Have both bars loaded so that you can take 10 lbs. off each set fast. Use the same start weights that were used in Number 3) and do each set to failure.

Rest 3 minutes, then

5) 35 degree Incline Barbell of DB Press 3 x 8
Superset with: 
Flat Flyes - 3 x 8

Rest 2 minutes, then

6) Shoulder Width Overhand Grip Chins- cumulative reps once

Rest 1 minute, then

7) Close Grip Underhand Chins - 4 x 8
Superset with: 
Lying Barbell Triceps Extension - 4 x 8

Rest 1 minute, then

8) Barbell Bentover Row - 4 x 10
Superset with: 
Standing Barbell French Press - 4 x 10

Rest 3 minutes, then

9) Bodyweight Dips - 4 x failure
Superset with; 
Alternate DB Curl - 4 x 12

Rest 1 minute, then

10) Cheat DB Laterals - 3 x 8
Only raise dumbbells to just about shoulder level, hold, and lower slowly. 

No rest to

11) Strict DB Laterals - 4 x 15
Full range movement on these.

 Thursday -second workout of the day
(afternoon or evening)

1) Dips - 2 x 7
Superset with:
Barbell Upright Row - 2 x 12

Rest 10 minutes, then

2) Half, or Bench Squats - cumulative reps twice

Rest 2 minutes, then

3) Full Front Squat - 5 x 8
tri-set with: 
Leg Curl - 5 x 10
tri-set with: 
Stiff-Arm Breathing Pullover - 5 x 12

Rest 5 minutes, then

4) Jumping Squat - 4 x 8
DB in each hand
Superset with: 
Stiff-Arm Breathing Pullover - 4 x 12

Rest 2 minutes, then

5) Strict Leg Extensions - 3 x 10
Do these slowly holding the legs hard at the top of the movement for 1 second, then, as you tire, cheat the weight up, hold and lower slowly.

Rest 3 minutes, then

6) Vigorous Running in Place - 2 sets of 1 minute
Hold a DB in each hand down at the sides, then proceed to run in place raising the knees as high as possible. 


Note: Anyone familiar with Peary Rader's wonderful IRON MAN magazine will remember the way he allowed all different approaches to training the opportunity to be published, and in doing that showed many different forms of training, as well as allowing authors that would normally not be published owing to lack of business connections and such the opportunity to share their experiments with lifting.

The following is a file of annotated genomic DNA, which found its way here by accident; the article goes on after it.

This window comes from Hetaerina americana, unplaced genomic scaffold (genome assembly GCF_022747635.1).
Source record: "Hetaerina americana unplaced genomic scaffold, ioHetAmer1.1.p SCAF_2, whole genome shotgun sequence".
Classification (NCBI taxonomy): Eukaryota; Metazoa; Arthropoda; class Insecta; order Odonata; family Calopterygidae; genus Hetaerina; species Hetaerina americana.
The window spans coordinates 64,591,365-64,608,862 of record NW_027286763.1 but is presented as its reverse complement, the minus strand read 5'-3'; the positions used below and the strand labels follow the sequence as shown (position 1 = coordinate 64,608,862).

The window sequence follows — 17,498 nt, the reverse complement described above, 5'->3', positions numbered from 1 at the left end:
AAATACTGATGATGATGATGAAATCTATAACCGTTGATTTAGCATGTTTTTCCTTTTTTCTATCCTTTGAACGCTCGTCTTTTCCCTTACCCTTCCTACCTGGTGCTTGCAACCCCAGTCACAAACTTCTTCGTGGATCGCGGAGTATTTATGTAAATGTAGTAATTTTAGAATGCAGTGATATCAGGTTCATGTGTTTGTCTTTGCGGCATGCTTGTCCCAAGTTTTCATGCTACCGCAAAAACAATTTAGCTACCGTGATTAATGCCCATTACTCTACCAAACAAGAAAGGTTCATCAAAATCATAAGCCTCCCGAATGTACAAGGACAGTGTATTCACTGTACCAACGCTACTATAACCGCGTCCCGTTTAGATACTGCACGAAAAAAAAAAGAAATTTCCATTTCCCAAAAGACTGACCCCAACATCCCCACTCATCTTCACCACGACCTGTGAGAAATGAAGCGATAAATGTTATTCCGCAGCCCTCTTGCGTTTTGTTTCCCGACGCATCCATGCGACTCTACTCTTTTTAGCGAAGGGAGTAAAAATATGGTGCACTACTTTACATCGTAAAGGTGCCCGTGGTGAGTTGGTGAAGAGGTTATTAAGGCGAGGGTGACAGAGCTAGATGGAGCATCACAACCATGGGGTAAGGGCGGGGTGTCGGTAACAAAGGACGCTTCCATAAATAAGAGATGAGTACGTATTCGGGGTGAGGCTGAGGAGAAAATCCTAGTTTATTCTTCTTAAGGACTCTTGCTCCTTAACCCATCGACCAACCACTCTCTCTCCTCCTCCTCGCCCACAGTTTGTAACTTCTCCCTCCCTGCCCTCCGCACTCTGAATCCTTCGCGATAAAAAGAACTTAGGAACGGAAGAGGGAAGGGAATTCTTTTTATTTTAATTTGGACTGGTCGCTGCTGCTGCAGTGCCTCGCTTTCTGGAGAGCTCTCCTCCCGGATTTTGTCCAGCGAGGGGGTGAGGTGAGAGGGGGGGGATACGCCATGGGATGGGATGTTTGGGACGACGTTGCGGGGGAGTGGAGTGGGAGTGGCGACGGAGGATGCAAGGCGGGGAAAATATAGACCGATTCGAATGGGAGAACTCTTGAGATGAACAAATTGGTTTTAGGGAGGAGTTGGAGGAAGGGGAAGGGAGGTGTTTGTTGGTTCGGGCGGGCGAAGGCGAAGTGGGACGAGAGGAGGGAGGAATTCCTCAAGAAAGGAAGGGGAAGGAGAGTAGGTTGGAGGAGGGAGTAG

Remember that next time you hear some die-hard my-way-is-the-right-way type bloviating over and over about the perils of some other way. 

Whatever floats your boat, Brother!    

Wednesday, October 30, 2019

William Boone the Human "Powerhouse" - John Wooten


Article Courtesy of Liam Tweed's Collection

By John Wooten

 William Boone

From the earliest recorded history right down to modern times there have been men who were famed for their superhuman strength. People talked in wonder about the feats, books were written about them - they will always be remembered and admired by those who crave great strength. 

There have been other men who, perhaps, were just as strong as the "greats," but their names have been lost over the years so that today they are unknown Some men are simply not thrown into the orbit of the vast publicity that others manage to secure.

Such a man is William Boone 

I'll bet that 95% of you have never even seen his name, yet his tremendous feats of strength will startle you with their immensity. 

Boone is a really big man standing 71 inches in height, his weight varying between 200 and 285 pounds. He can control his weight easily and varies it according to the lift which he is concentrating on at that time. 

At his top weight his measurements include an expanded chest of 56, waist 43, thighs well over 30, neck 20, and upper arm 20. Quite imposing, you must admit. 

He began training at the age of 14 years. At that time he weighed 145 pounds and stood 5'10" tall.

Boone has divided his time between several different lifts and has tried to increase his records in these chosen feats to the limit of his ability. He hasn't been able to train as much as he would have liked, because his job requires that he work from early morning to well after dark.

Boone uses 530 pounds for reps in the squat. 
His best is around 600 lbs.

He believes that the best single exercise for all around power is the deep knee bend. To develop size he uses sets of 33 reps with as much weight as he can handle, which is usually up to 330 pounds. For a  combination of bulk and power he uses sets of 10 with 330-460 pounds.